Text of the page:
How to avoid contamination in pig carcasses?

Pig carcasses are the most likely to be contaminated in slaughterhouses, and it is possible to avoid it to guarantee the profitability of the investment. Here we tell you how to avoid contamination of pork carcasses.

Pig meat is a complex kind to process, almost from the very beginning of the animal arrival to the slaughterhouse. Pig carcasses, as we have explained in previous articles, go through more phases than other type of meat before it arrives to our tables. This implies more risk of contamination while it is manipulated within slaughterhouses. Deseases such as salmonellosis can mean the loss of large volume of pieces, affecting to investment, ranchers and producers.

The main way of infection is related to the contact between the carcasses themselves and the human contact that the workers may have with them. The movement of carcasses has traditionally been manually, and this has presented many issues that have led to contamination. For example, during bleeding or dressing phases, the operator moves the carcass through the rail, coming into contact with the carcass by his hands, to proceed to move another piece. In this process, some bacteria might be transferred from one carcass to other by human contact. On the other hand, without a proper trolleys separation in the track, and in the absence of an automated rail system, pig carcasses can get in contact between them, contaminating one to other.

This may means, not an isolated carcass contaminated, but of entire batches. Fortunately, technology and hiegienic controls have evolved to assure the quality and profitabilty of producers. Among the amount of contributions that can be made to avoid economic, energy and even enviromental losses due to carcasses contamination, two stand out that could add up to all: the automation of processes and investment in technology.

Automating production processes in slaughterhouses can make the difference between making profitable and increasing profits, and between large losses of raw material. Therefore, there are some keys with which you can avoid and even reduce channel contamination to minimal percentages.

Automate bleeding and dreesing

Installing a bleeding conveyor or a dressing conveyor means a very profitable investment to achieve tidyness and cleaning in the processes. Therefore, it is recommended to avoid as much its possible, the human contact with the carcasses. With a bleeding conveyor, the carcasses are hoisted and hanged from the stunning phase, and are moved along the different machines, without any need of intervention by the operators, and maintaining the appropriate distance between them.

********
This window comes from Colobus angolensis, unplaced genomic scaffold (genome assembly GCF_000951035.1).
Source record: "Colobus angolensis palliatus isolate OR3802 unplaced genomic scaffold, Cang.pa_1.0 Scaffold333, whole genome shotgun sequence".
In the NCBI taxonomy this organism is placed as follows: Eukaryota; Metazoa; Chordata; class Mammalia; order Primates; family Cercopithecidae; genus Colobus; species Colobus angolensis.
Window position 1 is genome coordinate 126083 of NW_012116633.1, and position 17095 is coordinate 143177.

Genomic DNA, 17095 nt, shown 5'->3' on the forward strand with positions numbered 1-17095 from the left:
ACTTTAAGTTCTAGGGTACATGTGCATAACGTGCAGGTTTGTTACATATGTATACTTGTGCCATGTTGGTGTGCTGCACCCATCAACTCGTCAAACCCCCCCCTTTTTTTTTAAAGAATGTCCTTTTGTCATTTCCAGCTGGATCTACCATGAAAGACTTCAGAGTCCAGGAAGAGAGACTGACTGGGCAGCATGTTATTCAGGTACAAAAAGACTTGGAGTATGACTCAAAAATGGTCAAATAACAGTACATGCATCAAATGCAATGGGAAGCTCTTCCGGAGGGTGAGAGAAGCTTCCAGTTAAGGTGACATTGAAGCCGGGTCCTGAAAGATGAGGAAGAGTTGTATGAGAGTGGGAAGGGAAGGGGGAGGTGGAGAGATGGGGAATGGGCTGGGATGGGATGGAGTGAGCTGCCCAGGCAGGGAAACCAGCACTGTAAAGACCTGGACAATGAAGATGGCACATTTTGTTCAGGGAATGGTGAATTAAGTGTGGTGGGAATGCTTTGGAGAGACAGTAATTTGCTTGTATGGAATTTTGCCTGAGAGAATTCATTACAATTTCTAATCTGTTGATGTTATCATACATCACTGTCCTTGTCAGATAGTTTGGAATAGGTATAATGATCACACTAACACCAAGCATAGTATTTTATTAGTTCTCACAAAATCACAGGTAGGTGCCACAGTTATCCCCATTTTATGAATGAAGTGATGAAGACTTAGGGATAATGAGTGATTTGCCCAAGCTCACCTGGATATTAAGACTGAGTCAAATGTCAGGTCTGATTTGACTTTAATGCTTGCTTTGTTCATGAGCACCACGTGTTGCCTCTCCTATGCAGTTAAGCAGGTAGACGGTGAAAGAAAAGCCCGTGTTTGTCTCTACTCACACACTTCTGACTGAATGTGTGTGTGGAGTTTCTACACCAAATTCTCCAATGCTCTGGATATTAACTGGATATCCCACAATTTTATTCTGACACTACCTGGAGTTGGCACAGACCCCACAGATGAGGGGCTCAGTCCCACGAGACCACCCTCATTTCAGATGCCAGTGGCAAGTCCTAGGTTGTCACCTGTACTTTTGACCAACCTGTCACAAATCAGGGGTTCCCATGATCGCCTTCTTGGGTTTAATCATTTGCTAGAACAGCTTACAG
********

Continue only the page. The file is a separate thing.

It is recommended to ensure the highest cleaning level possible achievable during the bleeding phase, before it enters into the scalding. To not infecting the water of the scalding with the dirt the animals bring from the pens, a whipping drying machine previous the scalding helps to reduce remarkably this dirt.

Modern machinery for cleaning to avoid contamination of carcasses

Processes such as burning or flaming pigs have also traditionally been carried out manually, with the consequent loss of effectiveness due to human mistakes. Thus, the worker may forget parts of the carcass during the burning, or not perform the duty during the time required, leaving some gaps that can lead to carcass contamination. This is why machinery like the singer burner works the carcass from every angle, making also possible the regulation of the exposure time, and reducing this way the possibility of contamination by almost the 100%. This example is added to others, like placing whipping machines before and after the dehairing to top off the carcasses and eliminate any kind of dirt, hair or bacteria that might stay adhered to them.

Automatic bottom knotting

In the dressing phase, it is necessary the cutting and knotting of the animal anus to avoid any undesirable evacuation, dirtying the carcass. This process is usually done manually, and now can be perform with a special gun than operates in a minimal time (2 seconds). Thus, effort and time are saved, so it permits to avoid the work to be performed with knifes that might not be properly sterilized.

Sterilization and cleaning to avoid contamination of carcasses in all workstations

In the bleeding phase and in the dressing phase, knives are the main tools for the operators and it is essential to ensure their sterilization and sanitation so that, for reasons of speed or lack of logistics, the operator ends up performing the same operation on different channels with contaminated instruments. For this reason, it is recommended that all workstations have sinks and knife sterilizers as cleaning points, and that rigorous disinfection routines be established to ensure correct and clean work.